Speaking in Miami's Little Havana, McCain said that "everyone should understand the connections" between Evo Morales, Castro, and Chávez. "They inspire each other. They assist each other. They get ideas from each other. It's very disturbing." McCain said Chávez breathed "new oxygen" into Castro's rule, and that the U.S. government should do more to quell “dictatorships” throughout Latin America.
Mr. Big Stick in the Caribbean and Central America
If McCain were to win the upcoming presidential election, Chávez could then turn to the Venezuelan electorate and say: “McCain’s right wing agenda for Latin America is clear. We must now do our utmost to preserve Venezuelan sovereignty from U.S. imperialism.” By cultivating such rhetoric, Chávez might rally the PSUV party faithful just three weeks before regional elections in Venezuela. Though he’s unlikely to match past success at the polls, perhaps Chávez can minimize the political damage and lose just a few governorships.
Back in Washington, McCain might continue U.S. assistance to right-wing Cubans. Elsewhere in the Caribbean, some island nations such as Haiti and Dominica have tried to navigate a delicate balancing act by maintaining friendly ties to the U.S. and also Venezuela. A McCain administration is unlikely to tolerate such subtle diplomatic nuances and would probably act to halt Chávez’s political influence in the region in one way or another.
Similarly, McCain is unlikely to look upon the rising Pink Tide sweeping from South America into Central America with much approval. A long-time foe of the Sandinistas in Nicaragua, McCain might try to destabilize the regime in Managua and prevent the left-wing frontrunner from taking power in El Salvador in advance of the country’s March 2009 presidential election.
Such a scenario would work to Chávez’s advantage. The Venezuelan leader could justifiably claim that the U.S. was resorting to classic interventionism in its so-called “backyard.” It’s easy to imagine how the war of words and heated rhetoric might escalate from there. If McCain stepped up aid to the Venezuelan opposition, then Chávez could talk about the need to fortify and protect the Bolivarian Revolution, thereby shoring up his political base.
South America’s New Political Trajectory
Within such a polarized political climate Chávez might even succeed in passing his constitutional reform, thereby extending presidential term limits. If the reform contains many of the progressive measures of the original proposal, Chávez might regain political momentum throughout South America, consolidate his socialist state, and rekindle some of the political enthusiasm that characterized his movement from 2002 to 2006.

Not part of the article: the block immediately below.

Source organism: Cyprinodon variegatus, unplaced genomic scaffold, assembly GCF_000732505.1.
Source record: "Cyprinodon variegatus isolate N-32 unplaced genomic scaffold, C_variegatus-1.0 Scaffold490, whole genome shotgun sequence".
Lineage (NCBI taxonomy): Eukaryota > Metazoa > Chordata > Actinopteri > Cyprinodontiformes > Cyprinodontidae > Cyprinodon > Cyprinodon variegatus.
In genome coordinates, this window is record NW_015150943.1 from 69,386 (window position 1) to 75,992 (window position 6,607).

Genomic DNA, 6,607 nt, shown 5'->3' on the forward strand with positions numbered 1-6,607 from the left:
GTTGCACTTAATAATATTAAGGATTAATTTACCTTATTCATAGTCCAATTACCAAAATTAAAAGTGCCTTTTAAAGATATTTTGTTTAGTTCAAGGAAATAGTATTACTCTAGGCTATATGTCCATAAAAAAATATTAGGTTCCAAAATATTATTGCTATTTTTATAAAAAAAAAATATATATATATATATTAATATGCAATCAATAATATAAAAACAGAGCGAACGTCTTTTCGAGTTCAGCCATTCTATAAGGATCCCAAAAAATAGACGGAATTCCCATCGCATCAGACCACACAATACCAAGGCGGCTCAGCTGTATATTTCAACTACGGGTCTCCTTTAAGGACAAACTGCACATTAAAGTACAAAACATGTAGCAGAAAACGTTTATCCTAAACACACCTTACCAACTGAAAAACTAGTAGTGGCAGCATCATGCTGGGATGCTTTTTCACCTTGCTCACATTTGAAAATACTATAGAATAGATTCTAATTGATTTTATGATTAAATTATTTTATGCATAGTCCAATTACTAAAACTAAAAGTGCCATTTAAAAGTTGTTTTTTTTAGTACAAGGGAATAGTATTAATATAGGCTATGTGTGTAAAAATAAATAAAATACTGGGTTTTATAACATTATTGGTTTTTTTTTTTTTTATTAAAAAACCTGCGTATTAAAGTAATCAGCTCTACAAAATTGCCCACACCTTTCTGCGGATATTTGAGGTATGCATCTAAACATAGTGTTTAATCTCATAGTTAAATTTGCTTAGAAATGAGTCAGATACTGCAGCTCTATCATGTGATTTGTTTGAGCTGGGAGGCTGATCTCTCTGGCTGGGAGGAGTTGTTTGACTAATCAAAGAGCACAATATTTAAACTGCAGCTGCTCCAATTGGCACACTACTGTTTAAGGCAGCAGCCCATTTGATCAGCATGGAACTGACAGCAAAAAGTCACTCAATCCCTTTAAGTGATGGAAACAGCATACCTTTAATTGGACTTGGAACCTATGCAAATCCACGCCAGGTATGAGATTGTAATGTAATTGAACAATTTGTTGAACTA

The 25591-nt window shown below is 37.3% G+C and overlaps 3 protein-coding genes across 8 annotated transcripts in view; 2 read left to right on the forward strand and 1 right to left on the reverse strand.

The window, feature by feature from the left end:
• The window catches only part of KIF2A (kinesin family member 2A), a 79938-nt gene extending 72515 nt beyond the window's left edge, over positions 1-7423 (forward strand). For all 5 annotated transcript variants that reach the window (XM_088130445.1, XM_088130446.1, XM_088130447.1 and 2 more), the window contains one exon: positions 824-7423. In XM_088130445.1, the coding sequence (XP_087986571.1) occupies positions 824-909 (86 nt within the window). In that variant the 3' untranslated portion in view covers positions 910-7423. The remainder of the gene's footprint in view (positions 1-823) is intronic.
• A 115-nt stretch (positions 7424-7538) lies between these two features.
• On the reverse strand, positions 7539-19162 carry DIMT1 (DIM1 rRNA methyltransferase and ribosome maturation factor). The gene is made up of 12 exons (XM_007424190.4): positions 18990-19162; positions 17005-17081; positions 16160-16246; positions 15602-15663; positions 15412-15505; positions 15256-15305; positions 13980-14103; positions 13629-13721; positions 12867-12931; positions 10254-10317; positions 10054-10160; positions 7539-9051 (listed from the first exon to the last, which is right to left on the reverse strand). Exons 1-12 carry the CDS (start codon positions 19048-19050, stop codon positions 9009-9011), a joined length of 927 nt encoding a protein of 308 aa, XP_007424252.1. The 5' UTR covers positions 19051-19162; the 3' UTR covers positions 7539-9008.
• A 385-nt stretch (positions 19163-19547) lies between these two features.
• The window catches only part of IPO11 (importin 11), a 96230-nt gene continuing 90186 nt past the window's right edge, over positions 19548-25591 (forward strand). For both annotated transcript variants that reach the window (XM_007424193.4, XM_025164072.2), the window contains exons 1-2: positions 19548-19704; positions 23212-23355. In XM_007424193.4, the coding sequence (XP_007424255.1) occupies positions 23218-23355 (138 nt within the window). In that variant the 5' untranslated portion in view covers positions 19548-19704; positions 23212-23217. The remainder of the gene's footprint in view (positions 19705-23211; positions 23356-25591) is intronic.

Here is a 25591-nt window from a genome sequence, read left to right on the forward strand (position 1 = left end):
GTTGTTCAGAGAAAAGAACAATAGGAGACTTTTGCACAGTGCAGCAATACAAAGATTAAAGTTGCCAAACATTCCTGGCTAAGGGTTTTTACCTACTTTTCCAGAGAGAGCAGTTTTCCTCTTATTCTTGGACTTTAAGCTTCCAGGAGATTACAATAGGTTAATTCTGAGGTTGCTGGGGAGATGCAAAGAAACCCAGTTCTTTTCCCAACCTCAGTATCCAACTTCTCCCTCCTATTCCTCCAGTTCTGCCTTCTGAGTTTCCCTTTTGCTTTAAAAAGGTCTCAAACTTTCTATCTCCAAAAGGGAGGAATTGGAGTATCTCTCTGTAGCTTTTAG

Members of South American’s Pink Tide are unlikely to view a McCain administration with much favor, particularly if the new president continues to prosecute the war in Iraq. Argentina, which has no love for the kinds of neoliberal economic policies espoused by McCain, and which has maintained decidedly frosty relations with Washington, would probably deepen its diplomatic and political alliance with Venezuela.
Thus far, Chávez’s ALBA alliance hasn’t constituted a particularly formidable bloc of countries, but Venezuela might be able to extend its geopolitical reach somewhat if McCain is in power. It is difficult to imagine, for example, that Correa would seek to cut a free trade deal with a right-wing administration in Washington. If McCain continues the Bush policies in South America, then Ecuador and other countries like Paraguay might look to Venezuela as a regional leader and sign up for ALBA.
Up to now, the biggest thorns in Chávez’s side have been Colombia and Peru. Even as the wider region lurches leftward, these two nations doggedly maintain strong commercial and military ties to the United States. On the other hand, there’s been tremendous social and political resistance to neoliberal economic reforms in both countries as of late. While it’s unlikely that the left might come to power in these two Andean countries, such a possibility can’t be entirely discarded. If the political landscape were to suddenly change, Chávez might even consider rejoining the Andean Community. Within such a scenario, Venezuela would have much more influence over the course of future political and economic integration in South America.
Nikolas Kozloff is the author of Revolution! South America and the Rise of the New Left (Palgrave-Macmillan, 2008).